The Unlikely Origin Story of Cape Canaveral

A new book describes how the U.S. spaceport was built following a botched missile test.

November 18, 2017 10:00 am
V2 rocket
The first US test of a captured German V2, 1946. At the end of the war, a race began between the United States and the USSR to retrieve as many V2 rockets and staff as possible. (Universal History Archive/UIG via Getty images)

In his new book, Spaceport Earth: The Reinvention of Spaceflight, aerospace journalist Joe Pappalardo examines recent growth in private space travel companies and their interest in the field, as well as the impact private industry has had–and will have–on this branch of science.

His hypotheses on the future of American spaceports require some examination of the past, and Popular Mechanics just published an excerpt from his book that explains why Cape Canaveral was built. Oddly enough, the urge to build it came from a mistake.

“In May 1947, the Pentagon attempted to launch a V-2 ballistic rocket … outside White Sands, New Mexico,” Pappalardo writes. “Within moments, however, the testers knew something was wrong. The missile was heading south instead of north.”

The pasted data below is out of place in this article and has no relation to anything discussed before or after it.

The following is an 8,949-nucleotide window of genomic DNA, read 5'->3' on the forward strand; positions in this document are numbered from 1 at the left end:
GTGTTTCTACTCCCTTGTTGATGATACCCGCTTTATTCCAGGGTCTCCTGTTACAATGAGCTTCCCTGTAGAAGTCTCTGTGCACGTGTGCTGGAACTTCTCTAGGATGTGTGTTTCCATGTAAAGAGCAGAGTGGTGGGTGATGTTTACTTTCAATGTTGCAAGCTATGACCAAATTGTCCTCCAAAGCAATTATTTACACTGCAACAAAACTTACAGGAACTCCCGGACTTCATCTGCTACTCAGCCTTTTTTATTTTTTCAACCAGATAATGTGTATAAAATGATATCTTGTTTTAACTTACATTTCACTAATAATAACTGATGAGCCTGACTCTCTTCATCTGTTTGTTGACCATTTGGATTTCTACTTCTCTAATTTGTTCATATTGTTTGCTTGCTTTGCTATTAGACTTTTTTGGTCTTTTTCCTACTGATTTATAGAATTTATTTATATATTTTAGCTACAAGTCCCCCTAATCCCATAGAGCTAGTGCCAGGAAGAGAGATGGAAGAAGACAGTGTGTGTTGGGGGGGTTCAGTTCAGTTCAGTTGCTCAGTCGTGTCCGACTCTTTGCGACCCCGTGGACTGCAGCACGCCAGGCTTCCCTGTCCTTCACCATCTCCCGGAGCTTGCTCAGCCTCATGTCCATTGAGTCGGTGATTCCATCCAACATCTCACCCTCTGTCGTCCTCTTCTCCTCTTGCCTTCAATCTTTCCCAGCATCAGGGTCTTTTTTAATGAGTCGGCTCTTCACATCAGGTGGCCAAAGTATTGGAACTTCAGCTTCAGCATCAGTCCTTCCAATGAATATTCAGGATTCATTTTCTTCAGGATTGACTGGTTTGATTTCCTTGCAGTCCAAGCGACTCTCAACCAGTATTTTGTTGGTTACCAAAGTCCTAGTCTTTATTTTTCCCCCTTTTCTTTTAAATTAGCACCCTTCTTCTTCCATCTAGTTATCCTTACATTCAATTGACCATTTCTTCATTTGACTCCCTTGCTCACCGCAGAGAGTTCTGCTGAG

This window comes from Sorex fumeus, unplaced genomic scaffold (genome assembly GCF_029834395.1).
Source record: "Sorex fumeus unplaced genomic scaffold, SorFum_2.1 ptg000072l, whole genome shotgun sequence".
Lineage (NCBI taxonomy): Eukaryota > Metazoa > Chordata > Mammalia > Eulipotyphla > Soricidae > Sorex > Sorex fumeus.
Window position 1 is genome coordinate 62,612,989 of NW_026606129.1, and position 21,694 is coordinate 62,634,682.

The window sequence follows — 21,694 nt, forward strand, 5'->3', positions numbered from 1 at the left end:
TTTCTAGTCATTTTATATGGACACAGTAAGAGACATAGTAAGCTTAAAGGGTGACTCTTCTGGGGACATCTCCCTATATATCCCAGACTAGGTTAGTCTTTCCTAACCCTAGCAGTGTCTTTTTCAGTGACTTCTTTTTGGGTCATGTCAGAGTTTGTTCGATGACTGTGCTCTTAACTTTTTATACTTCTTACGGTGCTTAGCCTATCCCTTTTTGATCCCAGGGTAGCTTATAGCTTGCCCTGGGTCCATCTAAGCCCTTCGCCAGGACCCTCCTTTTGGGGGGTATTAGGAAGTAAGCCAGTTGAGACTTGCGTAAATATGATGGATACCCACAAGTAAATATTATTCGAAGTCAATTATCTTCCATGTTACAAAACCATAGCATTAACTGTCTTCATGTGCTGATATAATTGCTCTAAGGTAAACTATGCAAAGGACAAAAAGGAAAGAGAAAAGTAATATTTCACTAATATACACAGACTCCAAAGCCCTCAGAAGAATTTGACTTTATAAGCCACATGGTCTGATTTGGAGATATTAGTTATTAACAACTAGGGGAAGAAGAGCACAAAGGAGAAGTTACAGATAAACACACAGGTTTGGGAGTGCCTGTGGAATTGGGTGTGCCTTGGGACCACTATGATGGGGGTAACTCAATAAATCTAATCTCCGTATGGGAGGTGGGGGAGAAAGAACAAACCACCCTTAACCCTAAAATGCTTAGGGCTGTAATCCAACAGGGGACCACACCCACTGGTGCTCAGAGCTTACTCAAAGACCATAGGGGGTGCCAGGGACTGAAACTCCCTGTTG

A V-2 rocket, he explains, is powerful but simple, and “not known for their sophisticated guidance systems.” By the time the missile crashed in a Juarez, Mexico cemetery, the Air Force realized it needed more room to test missiles. Ultimately, they needed dedicated space for it as well.

This incident, and a desire not to repeat it, begat Cape Canaveral. As the Pentagon developed experimental weapon ranges on the coasts, President John F. Kennedy wanted to kickstart our space program to outdo Russia’s manned spaceflight. Those two initiatives intersected at Merritt Island, where the Cape Canaveral spaceport was built. Had it not been for that errant missile launch, there’s a chance none of that, or the many successful space missions to follow, would have happened.

In addition to writing this book, Joe Pappalardo is a contributing editor at Popular Mechanics, and the editor-in-chief at the Dallas Observer. Spaceport Earth: The Reinvention of Spaceflight can be preordered here.

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